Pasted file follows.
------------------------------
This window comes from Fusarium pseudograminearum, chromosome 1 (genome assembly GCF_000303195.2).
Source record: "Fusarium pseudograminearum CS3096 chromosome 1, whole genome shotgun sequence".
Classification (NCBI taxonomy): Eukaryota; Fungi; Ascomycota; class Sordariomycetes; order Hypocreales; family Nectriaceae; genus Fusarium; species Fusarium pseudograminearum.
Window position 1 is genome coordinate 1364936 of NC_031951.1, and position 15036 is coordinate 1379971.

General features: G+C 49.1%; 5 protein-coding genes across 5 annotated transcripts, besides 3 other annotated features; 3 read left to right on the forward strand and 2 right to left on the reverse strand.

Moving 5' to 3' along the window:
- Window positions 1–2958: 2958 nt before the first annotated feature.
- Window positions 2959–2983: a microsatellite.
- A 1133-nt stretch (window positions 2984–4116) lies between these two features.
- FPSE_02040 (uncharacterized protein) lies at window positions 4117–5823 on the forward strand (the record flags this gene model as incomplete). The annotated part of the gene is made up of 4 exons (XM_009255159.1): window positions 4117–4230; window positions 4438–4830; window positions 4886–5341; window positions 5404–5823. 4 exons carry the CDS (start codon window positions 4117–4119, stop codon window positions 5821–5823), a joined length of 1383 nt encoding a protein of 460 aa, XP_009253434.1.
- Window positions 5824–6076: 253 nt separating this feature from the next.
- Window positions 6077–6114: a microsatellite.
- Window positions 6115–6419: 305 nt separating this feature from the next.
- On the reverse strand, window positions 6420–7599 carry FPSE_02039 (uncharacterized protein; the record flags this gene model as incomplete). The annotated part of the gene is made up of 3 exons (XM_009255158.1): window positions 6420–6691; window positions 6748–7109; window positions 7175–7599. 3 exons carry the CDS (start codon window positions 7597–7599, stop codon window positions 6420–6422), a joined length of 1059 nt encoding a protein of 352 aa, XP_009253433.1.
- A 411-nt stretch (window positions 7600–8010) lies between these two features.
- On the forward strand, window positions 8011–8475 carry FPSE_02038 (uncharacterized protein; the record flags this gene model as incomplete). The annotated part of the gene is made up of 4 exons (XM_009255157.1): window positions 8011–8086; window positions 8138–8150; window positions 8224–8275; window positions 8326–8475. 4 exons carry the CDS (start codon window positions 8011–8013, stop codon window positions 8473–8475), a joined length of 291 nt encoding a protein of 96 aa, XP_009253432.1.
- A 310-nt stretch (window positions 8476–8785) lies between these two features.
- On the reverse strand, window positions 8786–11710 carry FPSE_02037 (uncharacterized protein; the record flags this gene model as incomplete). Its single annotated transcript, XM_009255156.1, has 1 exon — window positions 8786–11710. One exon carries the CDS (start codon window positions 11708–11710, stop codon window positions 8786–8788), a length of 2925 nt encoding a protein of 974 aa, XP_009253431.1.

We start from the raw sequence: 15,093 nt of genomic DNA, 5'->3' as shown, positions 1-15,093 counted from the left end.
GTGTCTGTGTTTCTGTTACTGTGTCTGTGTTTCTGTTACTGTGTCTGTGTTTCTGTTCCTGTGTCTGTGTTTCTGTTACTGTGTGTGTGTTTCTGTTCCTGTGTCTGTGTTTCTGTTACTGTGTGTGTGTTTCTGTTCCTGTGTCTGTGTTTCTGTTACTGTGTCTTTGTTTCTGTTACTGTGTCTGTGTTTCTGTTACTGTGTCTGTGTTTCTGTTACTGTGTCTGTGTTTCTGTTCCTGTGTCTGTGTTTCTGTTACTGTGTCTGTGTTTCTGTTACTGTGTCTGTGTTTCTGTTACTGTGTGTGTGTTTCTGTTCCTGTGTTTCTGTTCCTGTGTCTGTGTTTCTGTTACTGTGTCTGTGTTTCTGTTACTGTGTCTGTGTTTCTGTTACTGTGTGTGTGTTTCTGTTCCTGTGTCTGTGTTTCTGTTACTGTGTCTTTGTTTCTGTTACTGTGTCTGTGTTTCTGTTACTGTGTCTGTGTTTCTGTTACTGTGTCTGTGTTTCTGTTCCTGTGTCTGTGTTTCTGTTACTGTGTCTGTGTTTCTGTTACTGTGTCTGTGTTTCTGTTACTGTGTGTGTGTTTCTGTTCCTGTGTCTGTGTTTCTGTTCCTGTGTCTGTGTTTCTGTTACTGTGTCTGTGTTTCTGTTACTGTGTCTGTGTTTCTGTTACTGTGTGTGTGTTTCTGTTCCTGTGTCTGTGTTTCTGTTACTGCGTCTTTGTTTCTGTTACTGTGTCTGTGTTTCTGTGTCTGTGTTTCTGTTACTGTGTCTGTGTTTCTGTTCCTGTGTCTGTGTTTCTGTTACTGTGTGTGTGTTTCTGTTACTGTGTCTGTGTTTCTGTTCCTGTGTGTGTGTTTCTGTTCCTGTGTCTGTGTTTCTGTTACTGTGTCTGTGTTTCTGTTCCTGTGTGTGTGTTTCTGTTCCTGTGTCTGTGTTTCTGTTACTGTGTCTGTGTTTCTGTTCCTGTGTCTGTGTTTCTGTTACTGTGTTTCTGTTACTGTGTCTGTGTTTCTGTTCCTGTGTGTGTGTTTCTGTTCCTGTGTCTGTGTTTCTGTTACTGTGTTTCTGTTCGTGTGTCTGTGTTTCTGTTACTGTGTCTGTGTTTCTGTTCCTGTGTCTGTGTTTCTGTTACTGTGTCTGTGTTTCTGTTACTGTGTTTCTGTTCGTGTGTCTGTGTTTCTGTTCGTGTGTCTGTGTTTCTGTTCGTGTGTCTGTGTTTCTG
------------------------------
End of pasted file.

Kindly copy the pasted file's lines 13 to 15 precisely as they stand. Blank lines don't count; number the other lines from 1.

- Window positions 6115–6419: 305 nt separating this feature from the next.
- On the reverse strand, window positions 6420–7599 carry FPSE_02039 (uncharacterized protein; the record flags this gene model as incomplete). The annotated part of the gene is made up of 3 exons (XM_009255158.1): window positions 6420–6691; window positions 6748–7109; window positions 7175–7599. 3 exons carry the CDS (start codon window positions 7597–7599, stop codon window positions 6420–6422), a joined length of 1059 nt encoding a protein of 352 aa, XP_009253433.1.
- A 411-nt stretch (window positions 7600–8010) lies between these two features.